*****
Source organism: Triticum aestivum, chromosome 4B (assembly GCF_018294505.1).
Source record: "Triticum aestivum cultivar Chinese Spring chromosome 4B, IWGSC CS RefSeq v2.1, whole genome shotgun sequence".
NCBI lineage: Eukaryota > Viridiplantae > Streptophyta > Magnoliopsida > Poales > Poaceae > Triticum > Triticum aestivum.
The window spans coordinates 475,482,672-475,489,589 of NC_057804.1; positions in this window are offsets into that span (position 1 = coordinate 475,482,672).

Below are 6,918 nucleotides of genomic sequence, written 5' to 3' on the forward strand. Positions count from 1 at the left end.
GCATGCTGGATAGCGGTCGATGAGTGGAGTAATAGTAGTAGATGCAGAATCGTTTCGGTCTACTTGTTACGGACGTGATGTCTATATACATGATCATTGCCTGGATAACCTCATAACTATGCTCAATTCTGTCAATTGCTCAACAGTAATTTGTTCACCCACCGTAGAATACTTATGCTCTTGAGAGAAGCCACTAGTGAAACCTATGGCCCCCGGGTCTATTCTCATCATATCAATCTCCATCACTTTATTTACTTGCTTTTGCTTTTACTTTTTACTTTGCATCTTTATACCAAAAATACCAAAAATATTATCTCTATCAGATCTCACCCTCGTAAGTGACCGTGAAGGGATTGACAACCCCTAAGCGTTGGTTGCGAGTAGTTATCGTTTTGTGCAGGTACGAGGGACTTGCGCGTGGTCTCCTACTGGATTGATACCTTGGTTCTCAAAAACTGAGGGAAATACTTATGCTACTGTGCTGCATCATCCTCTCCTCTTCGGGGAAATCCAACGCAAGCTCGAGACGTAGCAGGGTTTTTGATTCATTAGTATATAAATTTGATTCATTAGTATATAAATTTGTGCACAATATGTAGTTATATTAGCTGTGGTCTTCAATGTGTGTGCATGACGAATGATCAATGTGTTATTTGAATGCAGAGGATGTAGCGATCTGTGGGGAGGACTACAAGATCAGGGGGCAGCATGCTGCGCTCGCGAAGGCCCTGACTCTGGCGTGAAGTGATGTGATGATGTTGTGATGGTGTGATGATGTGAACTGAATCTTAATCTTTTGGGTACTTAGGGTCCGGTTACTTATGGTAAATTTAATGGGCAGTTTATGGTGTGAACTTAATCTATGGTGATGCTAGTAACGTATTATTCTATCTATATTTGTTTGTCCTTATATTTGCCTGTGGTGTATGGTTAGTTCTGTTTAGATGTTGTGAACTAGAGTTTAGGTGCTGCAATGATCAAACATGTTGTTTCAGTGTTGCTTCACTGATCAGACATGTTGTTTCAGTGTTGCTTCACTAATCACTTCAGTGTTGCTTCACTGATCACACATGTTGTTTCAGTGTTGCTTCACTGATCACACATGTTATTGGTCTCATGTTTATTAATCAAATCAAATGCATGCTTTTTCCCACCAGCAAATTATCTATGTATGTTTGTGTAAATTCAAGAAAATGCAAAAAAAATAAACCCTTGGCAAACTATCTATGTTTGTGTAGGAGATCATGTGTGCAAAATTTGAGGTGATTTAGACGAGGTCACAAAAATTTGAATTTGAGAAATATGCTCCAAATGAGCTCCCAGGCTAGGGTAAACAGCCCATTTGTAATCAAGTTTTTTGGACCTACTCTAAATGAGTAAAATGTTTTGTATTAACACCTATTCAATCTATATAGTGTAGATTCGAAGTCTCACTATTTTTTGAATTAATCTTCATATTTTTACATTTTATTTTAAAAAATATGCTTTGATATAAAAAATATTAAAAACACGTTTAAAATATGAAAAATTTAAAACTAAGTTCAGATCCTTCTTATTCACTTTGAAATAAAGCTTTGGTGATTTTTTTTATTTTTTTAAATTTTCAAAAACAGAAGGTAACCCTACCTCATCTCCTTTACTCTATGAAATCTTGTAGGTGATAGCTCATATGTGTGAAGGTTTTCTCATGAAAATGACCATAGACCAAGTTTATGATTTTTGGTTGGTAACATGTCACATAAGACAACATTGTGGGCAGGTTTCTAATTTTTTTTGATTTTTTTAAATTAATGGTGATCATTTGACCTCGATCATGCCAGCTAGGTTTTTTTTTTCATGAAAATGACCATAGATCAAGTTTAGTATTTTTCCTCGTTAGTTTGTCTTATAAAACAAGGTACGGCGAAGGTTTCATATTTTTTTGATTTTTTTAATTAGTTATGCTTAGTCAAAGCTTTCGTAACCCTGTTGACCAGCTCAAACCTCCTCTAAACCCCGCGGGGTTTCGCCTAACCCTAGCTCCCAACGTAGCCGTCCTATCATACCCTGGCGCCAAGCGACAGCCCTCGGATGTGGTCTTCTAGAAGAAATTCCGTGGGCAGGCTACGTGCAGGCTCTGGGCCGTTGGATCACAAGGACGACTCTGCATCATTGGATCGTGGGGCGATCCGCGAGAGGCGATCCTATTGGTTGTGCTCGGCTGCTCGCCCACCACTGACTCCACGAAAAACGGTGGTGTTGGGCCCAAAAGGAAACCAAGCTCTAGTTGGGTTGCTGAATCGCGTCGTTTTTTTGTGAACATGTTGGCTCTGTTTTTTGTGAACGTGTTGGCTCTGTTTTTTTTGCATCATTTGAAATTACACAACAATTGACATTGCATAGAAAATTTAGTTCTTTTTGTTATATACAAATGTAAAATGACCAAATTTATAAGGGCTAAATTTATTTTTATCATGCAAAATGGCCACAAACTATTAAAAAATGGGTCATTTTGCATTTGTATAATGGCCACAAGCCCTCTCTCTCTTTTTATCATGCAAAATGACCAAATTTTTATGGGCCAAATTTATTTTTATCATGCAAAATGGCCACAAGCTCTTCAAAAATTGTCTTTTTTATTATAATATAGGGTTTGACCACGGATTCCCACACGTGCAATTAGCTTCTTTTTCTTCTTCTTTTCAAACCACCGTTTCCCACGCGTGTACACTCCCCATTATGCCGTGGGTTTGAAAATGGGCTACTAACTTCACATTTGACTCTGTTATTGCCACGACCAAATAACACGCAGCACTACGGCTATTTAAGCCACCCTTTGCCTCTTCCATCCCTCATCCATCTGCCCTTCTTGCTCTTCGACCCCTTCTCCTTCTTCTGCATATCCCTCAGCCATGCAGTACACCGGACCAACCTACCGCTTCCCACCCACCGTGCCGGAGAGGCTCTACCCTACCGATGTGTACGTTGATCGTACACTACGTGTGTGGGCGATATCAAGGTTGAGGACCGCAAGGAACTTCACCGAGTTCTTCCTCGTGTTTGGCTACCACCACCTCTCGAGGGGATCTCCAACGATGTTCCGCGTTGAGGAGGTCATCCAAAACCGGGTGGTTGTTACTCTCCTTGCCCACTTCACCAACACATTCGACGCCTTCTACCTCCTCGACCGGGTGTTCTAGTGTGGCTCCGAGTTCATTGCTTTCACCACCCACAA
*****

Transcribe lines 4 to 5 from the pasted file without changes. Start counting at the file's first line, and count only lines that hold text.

The window spans coordinates 475,482,672-475,489,589 of NC_057804.1; positions in this window are offsets into that span (position 1 = coordinate 475,482,672).

Below are 6,918 nucleotides of genomic sequence, written 5' to 3' on the forward strand. Positions count from 1 at the left end.